It does not apply to college or high school mascots. The mascot for at least one high school on the Navajo Nation is the Redskins.


In fact…

►“Redskins” is no more offensive than other ethnic team-names such as the Vikings [Scandinavians], the Knicks [Dutch], the Celtics [the Irish, Scots, and Welsh and their ancient relatives], the Yankees [a Dutch term for backward American colonists, the meaning of which was flipped by the Americans], the Rebels [Southerners], the Orangemen [Scotch-Irish; hilariously, a team now known as “the Orange”], the Canadiens [French Canadians] and the Canucks [Canadians], and the Fightin’ Irish (no stereotype there!), not to mention the many names based on Indian culture.

►It is no more an offensive term as an ethnic designation than calling someone “black” or “white.” It’s what Indians have often called themselves.

►The name honored a Redskins coach, “Lone Star” Dietz, who was believed to be of American Indian heritage, along with the Boston Tea Party participants, who chose to disguise themselves as Indians to emphasize the distinction between Americans (such as Indians and colonists) and Europeans such as the British. Indeed, the Indian has long been a symbol of freedom for Americans; the Statue of Freedom atop the Capitol dome includes significant elements of Indian iconography, and the Indian Head cent depicts the goddess Liberty on its obverse.

►Another inoffensive reason for the name: It linked the team to its fellow Boston sports teams, the Red Sox and the Braves.

►At the time of the Redskins’ naming, societal racism directed at American Indians was at a low point; the U.S. had recently had a Vice President of the United States who was an Indian. (What? You weren’t taught in history class that there was an Indian VP? I wonder why.)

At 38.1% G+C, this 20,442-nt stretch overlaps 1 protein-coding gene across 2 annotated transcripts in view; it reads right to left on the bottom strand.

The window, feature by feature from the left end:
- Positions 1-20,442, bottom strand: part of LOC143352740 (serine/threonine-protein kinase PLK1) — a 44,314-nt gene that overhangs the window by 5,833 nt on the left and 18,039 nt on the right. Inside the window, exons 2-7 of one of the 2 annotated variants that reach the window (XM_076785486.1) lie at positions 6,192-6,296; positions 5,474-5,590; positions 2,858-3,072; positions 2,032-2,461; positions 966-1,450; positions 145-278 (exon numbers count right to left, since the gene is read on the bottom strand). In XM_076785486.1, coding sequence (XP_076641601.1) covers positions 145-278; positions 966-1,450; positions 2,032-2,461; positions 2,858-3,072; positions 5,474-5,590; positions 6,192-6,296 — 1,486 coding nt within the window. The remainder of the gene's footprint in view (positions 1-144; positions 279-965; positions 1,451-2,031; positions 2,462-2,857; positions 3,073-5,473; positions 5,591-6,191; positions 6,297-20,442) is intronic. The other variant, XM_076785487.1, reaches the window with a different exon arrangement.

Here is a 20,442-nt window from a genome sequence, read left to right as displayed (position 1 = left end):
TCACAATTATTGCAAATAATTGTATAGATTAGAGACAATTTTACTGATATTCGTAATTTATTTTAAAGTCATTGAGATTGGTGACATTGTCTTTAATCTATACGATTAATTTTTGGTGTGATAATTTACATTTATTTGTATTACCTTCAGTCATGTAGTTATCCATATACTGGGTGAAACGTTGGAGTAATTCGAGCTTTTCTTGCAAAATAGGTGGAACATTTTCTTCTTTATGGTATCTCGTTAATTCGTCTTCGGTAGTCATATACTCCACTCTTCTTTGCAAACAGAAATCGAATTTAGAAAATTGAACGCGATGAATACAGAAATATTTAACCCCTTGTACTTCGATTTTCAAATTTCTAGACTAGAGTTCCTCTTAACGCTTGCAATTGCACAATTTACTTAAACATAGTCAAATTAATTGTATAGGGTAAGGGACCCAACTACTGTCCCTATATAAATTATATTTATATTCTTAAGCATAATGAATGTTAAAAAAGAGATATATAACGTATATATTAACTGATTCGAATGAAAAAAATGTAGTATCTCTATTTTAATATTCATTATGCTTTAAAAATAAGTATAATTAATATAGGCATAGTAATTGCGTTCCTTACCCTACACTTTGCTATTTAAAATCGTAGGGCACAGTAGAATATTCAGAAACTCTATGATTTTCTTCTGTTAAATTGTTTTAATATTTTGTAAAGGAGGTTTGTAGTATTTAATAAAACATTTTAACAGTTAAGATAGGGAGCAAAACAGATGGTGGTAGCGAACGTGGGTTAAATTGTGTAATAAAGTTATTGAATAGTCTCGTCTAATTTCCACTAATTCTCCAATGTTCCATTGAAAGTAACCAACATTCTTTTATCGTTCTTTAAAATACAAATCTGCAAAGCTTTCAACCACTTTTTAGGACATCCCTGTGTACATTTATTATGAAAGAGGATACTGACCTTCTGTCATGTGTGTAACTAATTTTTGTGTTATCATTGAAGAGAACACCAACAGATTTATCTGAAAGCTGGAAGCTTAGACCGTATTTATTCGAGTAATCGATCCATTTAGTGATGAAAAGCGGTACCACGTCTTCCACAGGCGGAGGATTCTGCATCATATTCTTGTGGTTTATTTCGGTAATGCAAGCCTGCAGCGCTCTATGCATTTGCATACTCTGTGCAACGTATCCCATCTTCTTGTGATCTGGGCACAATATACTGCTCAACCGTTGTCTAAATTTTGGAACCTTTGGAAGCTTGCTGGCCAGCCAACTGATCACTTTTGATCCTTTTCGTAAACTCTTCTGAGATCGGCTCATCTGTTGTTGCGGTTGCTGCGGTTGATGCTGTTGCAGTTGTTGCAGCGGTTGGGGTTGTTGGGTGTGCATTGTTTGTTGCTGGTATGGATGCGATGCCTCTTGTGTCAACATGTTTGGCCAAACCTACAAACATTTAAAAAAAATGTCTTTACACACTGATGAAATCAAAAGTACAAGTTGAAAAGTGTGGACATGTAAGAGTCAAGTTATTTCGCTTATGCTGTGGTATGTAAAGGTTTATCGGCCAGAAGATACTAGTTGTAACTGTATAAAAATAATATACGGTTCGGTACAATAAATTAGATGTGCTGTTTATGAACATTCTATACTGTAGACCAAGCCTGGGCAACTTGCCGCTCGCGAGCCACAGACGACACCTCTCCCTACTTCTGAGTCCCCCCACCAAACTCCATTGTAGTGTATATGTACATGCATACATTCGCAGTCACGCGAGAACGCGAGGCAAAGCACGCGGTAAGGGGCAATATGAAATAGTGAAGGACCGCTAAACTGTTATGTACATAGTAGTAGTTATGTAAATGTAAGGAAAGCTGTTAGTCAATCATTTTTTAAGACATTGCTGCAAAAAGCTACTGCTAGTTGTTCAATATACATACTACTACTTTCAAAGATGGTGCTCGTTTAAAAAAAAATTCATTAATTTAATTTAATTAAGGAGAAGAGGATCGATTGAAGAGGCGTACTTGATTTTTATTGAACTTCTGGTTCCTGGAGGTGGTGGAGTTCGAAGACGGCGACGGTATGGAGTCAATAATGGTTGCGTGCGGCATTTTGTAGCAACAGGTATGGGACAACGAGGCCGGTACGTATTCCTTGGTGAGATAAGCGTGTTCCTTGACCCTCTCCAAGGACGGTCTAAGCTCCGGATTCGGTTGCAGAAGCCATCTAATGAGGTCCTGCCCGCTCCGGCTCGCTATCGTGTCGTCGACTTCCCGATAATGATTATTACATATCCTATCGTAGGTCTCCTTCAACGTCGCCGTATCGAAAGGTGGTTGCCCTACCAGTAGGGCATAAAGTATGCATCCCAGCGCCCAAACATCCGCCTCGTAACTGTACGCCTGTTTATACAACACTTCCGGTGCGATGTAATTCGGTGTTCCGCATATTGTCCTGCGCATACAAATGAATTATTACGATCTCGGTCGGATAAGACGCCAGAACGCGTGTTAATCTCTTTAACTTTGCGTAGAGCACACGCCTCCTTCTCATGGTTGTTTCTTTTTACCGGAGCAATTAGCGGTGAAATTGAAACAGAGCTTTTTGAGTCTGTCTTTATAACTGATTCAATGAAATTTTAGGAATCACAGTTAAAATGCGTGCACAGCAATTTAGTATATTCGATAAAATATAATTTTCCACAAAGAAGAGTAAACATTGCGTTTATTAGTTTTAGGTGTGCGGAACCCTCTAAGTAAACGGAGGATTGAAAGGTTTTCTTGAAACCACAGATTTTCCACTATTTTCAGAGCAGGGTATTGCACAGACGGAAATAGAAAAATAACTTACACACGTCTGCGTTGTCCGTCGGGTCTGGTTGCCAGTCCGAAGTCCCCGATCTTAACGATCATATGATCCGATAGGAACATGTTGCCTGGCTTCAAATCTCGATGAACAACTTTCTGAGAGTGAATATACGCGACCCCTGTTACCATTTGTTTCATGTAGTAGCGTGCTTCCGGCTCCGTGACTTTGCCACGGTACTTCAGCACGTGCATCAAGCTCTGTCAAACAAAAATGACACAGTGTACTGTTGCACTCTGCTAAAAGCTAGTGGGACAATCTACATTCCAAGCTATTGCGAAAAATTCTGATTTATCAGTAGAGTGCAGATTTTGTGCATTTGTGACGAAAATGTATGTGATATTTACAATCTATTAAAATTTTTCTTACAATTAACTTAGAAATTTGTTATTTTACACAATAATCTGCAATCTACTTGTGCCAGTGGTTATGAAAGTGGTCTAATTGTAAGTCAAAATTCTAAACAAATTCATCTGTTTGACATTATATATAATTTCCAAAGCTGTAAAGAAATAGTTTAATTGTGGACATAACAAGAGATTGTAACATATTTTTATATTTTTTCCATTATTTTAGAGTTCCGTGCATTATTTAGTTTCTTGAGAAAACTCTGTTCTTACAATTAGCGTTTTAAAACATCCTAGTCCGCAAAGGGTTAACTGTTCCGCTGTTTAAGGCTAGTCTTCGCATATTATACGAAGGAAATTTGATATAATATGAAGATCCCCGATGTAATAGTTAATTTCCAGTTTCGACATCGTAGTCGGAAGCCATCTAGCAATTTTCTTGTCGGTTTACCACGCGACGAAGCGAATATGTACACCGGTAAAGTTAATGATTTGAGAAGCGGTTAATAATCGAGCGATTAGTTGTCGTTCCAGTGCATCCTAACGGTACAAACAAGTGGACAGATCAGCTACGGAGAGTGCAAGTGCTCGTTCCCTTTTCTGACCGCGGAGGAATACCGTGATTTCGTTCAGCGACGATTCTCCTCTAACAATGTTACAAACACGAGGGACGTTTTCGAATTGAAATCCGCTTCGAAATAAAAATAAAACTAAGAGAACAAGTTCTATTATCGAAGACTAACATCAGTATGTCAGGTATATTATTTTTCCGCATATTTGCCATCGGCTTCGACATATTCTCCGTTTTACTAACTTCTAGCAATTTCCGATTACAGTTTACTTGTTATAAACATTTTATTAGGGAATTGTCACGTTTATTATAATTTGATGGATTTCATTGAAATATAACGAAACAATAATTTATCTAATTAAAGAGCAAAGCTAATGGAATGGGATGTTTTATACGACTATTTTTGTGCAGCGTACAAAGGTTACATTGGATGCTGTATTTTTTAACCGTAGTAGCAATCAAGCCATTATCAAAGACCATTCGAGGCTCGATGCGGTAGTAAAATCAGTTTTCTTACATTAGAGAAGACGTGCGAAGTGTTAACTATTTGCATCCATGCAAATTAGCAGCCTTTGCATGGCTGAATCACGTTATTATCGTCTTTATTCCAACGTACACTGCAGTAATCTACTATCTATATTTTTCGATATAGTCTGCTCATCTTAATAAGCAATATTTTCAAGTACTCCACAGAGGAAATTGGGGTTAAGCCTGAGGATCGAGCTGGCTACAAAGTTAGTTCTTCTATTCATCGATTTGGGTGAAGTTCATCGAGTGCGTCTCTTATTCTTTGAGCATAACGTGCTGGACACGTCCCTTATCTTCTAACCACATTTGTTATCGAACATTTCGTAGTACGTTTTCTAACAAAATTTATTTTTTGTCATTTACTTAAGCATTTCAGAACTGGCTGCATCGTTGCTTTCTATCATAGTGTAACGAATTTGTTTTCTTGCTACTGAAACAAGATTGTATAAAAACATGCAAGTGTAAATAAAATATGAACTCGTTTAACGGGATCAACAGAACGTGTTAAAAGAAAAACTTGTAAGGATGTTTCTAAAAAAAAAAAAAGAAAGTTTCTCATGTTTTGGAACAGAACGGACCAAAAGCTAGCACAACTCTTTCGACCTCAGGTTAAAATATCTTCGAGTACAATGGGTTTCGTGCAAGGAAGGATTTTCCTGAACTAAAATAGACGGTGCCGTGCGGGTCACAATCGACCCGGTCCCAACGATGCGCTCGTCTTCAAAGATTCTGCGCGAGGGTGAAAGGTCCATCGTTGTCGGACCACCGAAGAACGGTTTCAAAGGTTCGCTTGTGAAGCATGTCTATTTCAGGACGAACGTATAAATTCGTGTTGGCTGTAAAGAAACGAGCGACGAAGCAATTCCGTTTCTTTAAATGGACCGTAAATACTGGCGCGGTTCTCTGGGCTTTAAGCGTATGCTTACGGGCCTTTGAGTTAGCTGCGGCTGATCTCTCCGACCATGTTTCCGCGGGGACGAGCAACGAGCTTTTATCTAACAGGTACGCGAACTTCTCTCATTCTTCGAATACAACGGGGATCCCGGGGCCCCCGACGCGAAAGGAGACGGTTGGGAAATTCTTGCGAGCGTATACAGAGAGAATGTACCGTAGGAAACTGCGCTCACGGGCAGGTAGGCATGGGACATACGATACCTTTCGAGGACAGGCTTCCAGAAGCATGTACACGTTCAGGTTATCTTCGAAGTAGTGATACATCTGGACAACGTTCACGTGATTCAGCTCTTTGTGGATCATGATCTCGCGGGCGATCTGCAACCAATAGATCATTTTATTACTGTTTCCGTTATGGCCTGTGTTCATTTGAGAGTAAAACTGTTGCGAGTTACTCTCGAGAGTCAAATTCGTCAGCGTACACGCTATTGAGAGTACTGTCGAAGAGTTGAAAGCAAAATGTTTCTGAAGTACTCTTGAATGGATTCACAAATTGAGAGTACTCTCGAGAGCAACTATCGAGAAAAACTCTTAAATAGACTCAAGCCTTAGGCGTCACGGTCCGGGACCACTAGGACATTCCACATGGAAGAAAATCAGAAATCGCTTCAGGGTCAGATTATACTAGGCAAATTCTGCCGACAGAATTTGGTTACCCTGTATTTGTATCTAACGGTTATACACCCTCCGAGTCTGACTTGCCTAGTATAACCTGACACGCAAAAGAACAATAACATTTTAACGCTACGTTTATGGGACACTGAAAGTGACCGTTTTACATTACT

►Survey after survey has shown that the vast majority of Indians have no problem with the name.

►For tens, probably hundreds, of thousands of years, people have painted their bodies, donned animal skins, eaten animal flesh and even committed cannibalism in an effort to imbue themselves with the strength, skill, stealth, or cunning of deadly animals or of well-respected warriors. When a team is named after an animal or a group of warriors, the name represents a symbolic effort to take on the characteristics of the original. (I come from Alabama, home of the Crimson Tide, whose name is a play on the color of team jerseys and on a phenomenon, described in the Bible, caused by microorganisms that produce paralytic toxins. Talk about de-fense!) The list of team names, in any sport, anywhere, that are or were meant by namers to be derogatory—well, that’s a pretty short list. Here it is: (1)_________________.

But “Progressives” get their jollies by bending people to their will, often for no reason but to establish themselves as the Alpha animals in the tribe. (As former Indianapolis News editor M. Stanton Evans noted, they don’t care what you do, as long as it’s compulsory.) They are bullies, and this is a prime example of their bullying.

Also their Political Correctness, when they use the term “Native American” instead of the correct term “American Indian”—or, better yet, when applicable, the names of particular tribes; American Indians at the time of Columbus were as diverse as, say, Eurasians, and lumping them together into one group, when it’s possible to distinguish them as members of particular nationalities/tribes, actually is racist.

“Native American,” by the way, is a term used by the immigrant-hating Know-Nothings to differentiate themselves from “foreigners” such as Irish-Americans. All people born in the U.S., or born to an American parent, are “native Americans,” of course.

Logic, consistency, and a knowledge of history are not what you’d expect from a bunch of bullies. In this case, your expectations would be correct.

Dr. Steven J. Allen

A journalist with 45 years’ experience, Dr. Allen served as press secretary to U.S. Senator Jeremiah Denton and as senior researcher for Newt Gingrich’s presidential campaign. He earned a master’s…